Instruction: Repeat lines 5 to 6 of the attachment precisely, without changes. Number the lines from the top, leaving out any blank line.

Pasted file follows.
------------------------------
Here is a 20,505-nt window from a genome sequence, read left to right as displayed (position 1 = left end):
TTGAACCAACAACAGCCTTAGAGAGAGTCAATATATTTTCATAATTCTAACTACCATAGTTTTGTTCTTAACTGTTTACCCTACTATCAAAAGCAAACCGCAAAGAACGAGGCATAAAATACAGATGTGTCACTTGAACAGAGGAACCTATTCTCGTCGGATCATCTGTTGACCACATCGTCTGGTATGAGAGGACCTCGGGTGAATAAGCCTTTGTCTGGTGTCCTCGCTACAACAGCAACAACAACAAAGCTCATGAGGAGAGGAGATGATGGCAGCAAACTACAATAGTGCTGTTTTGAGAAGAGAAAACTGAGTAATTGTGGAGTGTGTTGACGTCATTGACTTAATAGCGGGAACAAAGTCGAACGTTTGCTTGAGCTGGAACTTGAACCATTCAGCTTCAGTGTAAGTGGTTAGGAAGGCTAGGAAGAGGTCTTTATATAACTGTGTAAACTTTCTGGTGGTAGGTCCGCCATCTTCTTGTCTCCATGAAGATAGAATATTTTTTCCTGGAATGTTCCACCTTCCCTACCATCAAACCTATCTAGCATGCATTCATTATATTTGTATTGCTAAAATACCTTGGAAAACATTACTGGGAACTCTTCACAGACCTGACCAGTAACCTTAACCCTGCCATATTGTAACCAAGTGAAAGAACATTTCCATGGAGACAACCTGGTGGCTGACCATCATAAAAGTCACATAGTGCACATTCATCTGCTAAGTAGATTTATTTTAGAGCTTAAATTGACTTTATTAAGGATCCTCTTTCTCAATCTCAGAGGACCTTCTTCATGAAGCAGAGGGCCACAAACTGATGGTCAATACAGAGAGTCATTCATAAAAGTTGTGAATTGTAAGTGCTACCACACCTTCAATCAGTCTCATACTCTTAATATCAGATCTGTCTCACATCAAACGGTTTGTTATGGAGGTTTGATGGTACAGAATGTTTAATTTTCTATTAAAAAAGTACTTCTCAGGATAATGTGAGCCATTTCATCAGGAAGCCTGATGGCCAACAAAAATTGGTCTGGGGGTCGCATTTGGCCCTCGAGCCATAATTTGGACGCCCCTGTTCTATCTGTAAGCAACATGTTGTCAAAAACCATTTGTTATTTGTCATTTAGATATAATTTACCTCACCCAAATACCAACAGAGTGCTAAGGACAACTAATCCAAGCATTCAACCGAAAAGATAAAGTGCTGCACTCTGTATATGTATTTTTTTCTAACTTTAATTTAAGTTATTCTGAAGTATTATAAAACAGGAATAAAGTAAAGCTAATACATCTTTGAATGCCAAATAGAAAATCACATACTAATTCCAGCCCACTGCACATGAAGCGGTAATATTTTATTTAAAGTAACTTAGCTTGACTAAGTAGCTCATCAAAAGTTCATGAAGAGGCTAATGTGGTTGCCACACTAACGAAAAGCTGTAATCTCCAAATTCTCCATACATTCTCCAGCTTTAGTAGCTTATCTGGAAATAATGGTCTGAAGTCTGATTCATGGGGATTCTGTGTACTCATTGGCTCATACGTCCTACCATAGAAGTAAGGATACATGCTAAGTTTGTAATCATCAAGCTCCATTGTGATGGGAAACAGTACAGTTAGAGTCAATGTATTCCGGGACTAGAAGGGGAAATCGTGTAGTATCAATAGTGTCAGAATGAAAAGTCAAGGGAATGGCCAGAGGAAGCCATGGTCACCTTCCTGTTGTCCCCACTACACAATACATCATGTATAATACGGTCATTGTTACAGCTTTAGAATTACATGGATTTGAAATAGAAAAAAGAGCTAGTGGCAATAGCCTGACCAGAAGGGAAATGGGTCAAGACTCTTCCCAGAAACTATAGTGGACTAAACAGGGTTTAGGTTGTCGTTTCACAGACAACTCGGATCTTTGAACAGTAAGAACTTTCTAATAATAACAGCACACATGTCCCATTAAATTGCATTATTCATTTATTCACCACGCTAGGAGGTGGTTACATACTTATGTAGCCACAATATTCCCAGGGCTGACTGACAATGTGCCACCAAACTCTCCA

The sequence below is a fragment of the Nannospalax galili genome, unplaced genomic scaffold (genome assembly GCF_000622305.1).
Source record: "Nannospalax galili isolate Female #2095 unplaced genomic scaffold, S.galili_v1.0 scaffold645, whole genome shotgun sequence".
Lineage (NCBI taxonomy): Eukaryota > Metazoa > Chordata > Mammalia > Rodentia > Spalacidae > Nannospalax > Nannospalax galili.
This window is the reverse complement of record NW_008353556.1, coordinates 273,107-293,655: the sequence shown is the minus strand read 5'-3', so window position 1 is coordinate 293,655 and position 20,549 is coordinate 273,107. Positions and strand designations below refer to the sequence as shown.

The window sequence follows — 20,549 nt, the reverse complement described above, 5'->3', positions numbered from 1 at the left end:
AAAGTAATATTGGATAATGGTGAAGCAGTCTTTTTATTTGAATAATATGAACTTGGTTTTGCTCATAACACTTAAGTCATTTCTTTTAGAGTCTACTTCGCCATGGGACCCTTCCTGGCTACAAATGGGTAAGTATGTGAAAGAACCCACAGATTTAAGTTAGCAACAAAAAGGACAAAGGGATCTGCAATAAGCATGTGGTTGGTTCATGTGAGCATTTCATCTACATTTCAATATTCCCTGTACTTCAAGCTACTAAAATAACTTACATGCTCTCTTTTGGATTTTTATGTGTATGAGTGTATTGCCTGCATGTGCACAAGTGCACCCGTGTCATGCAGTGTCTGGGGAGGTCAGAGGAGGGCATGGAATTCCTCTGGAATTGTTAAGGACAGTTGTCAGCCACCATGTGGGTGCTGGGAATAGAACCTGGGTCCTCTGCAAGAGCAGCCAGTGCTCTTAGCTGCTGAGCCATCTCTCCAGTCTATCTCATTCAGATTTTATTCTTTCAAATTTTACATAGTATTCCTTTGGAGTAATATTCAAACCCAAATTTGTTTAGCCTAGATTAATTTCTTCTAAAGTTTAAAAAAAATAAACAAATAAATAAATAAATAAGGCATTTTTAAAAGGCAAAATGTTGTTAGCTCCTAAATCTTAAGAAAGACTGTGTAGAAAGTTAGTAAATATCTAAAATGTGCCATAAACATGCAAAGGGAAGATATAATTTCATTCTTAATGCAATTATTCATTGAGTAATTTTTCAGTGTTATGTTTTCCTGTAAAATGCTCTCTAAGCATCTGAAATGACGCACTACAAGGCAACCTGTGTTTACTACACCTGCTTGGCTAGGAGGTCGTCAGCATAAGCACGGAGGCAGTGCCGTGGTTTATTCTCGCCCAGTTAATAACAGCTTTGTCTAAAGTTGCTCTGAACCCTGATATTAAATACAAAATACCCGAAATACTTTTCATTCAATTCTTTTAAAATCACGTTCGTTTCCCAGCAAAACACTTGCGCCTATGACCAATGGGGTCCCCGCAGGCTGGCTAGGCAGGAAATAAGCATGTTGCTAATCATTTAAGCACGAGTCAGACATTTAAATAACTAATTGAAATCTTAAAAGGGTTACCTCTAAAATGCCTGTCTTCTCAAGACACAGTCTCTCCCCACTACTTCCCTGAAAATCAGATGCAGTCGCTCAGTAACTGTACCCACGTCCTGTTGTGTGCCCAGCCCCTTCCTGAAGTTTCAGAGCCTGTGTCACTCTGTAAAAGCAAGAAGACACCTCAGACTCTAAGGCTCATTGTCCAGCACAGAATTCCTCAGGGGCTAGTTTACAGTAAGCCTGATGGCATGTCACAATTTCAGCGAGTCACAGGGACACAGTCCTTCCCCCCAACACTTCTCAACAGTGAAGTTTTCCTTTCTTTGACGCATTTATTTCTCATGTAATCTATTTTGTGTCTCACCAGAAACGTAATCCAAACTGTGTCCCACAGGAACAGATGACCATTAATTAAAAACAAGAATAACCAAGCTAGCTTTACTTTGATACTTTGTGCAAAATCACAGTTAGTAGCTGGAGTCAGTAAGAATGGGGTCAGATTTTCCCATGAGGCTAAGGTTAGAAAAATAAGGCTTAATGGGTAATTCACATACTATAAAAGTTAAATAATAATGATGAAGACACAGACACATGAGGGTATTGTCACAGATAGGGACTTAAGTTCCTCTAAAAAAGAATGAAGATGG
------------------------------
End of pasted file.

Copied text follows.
Lineage (NCBI taxonomy): Eukaryota > Metazoa > Chordata > Mammalia > Rodentia > Spalacidae > Nannospalax > Nannospalax galili.
This window is the reverse complement of record NW_008353556.1, coordinates 273,107-293,655: the sequence shown is the minus strand read 5'-3', so window position 1 is coordinate 293,655 and position 20,549 is coordinate 273,107. Positions and strand designations below refer to the sequence as shown.